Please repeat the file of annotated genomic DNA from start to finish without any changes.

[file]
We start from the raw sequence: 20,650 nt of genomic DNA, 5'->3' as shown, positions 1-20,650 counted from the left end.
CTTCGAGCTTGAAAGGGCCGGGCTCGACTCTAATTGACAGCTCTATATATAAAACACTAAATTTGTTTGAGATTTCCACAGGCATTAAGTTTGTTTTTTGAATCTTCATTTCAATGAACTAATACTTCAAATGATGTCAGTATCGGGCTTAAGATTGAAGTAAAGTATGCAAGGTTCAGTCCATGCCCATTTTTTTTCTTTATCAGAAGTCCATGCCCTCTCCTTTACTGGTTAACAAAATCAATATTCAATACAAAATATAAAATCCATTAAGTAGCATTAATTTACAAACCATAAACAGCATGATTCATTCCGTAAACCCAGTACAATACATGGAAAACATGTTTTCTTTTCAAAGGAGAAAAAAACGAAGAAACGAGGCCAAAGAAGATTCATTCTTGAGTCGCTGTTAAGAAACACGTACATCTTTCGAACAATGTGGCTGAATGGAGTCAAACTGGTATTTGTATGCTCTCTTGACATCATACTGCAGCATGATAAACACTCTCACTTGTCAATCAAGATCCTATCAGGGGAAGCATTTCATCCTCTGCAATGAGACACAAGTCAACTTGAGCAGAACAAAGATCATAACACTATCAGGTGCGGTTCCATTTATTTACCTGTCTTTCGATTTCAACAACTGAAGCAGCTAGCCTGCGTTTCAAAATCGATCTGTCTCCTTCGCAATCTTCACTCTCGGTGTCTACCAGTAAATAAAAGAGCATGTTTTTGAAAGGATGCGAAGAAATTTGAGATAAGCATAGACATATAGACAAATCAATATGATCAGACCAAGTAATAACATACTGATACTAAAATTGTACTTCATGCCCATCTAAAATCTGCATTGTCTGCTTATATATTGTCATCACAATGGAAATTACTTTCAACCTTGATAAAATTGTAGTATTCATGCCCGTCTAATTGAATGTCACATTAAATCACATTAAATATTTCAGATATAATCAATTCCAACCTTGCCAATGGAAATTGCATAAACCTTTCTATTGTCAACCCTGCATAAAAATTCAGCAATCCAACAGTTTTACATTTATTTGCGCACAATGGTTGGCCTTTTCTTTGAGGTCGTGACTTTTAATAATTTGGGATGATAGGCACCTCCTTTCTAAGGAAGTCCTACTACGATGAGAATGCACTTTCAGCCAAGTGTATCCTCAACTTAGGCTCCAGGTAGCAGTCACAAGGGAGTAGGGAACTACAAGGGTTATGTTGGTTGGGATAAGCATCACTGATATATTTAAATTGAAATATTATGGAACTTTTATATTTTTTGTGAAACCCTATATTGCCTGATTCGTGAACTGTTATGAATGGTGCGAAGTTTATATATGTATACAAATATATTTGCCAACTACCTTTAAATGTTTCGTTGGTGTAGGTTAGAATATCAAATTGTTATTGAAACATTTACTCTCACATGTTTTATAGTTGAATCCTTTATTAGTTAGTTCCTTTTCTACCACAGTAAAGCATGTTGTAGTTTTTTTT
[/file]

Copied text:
We start from the raw sequence: 20,650 nt of genomic DNA, 5'->3' as shown, positions 1-20,650 counted from the left end.
CTTCGAGCTTGAAAGGGCCGGGCTCGACTCTAATTGACAGCTCTATATATAAAACACTAAATTTGTTTGAGATTTCCACAGGCATTAAGTTTGTTTTTTGAATCTTCATTTCAATGAACTAATACTTCAAATGATGTCAGTATCGGGCTTAAGATTGAAGTAAAGTATGCAAGGTTCAGTCCATGCCCATTTTTTTTCTTTATCAGAAGTCCATGCCCTCTCCTTTACTGGTTAACAAAATCAATATTCAATACAAAATATAAAATCCATTAAGTAGCATTAATTTACAAACCATAAACAGCATGATTCATTCCGTAAACCCAGTACAATACATGGAAAACATGTTTTCTTTTCAAAGGAGAAAAAAACGAAGAAACGAGGCCAAAGAAGATTCATTCTTGAGTCGCTGTTAAGAAACACGTACATCTTTCGAACAATGTGGCTGAATGGAGTCAAACTGGTATTTGTATGCTCTCTTGACATCATACTGCAGCATGATAAACACTCTCACTTGTCAATCAAGATCCTATCAGGGGAAGCATTTCATCCTCTGCAATGAGACACAAGTCAACTTGAGCAGAACAAAGATCATAACACTATCAGGTGCGGTTCCATTTATTTACCTGTCTTTCGATTTCAACAACTGAAGCAGCTAGCCTGCGTTTCAAAATCGATCTGTCTCCTTCGCAATCTTCACTCTCGGTGTCTACCAGTAAATAAAAGAGCATGTTTTTGAAAGGATGCGAAGAAATTTGAGATAAGCATAGACATATAGACAAATCAATATGATCAGACCAAGTAATAACATACTGATACTAAAATTGTACTTCATGCCCATCTAAAATCTGCATTGTCTGCTTATATATTGTCATCACAATGGAAATTACTTTCAACCTTGATAAAATTGTAGTATTCATGCCCGTCTAATTGAATGTCACATTAAATCACATTAAATATTTCAGATATAATCAATTCCAACCTTGCCAATGGAAATTGCATAAACCTTTCTATTGTCAACCCTGCATAAAAATTCAGCAATCCAACAGTTTTACATTTATTTGCGCACAATGGTTGGCCTTTTCTTTGAGGTCGTGACTTTTAATAATTTGGGATGATAGGCACCTCCTTTCTAAGGAAGTCCTACTACGATGAGAATGCACTTTCAGCCAAGTGTATCCTCAACTTAGGCTCCAGGTAGCAGTCACAAGGGAGTAGGGAACTACAAGGGTTATGTTGGTTGGGATAAGCATCACTGATATATTTAAATTGAAATATTATGGAACTTTTATATTTTTTGTGAAACCCTATATTGCCTGATTCGTGAACTGTTATGAATGGTGCGAAGTTTATATATGTATACAAATATATTTGCCAACTACCTTTAAATGTTTCGTTGGTGTAGGTTAGAATATCAAATTGTTATTGAAACATTTACTCTCACATGTTTTATAGTTGAATCCTTTATTAGTTAGTTCCTTTTCTACCACAGTAAAGCATGTTGTAGTTTTTTTT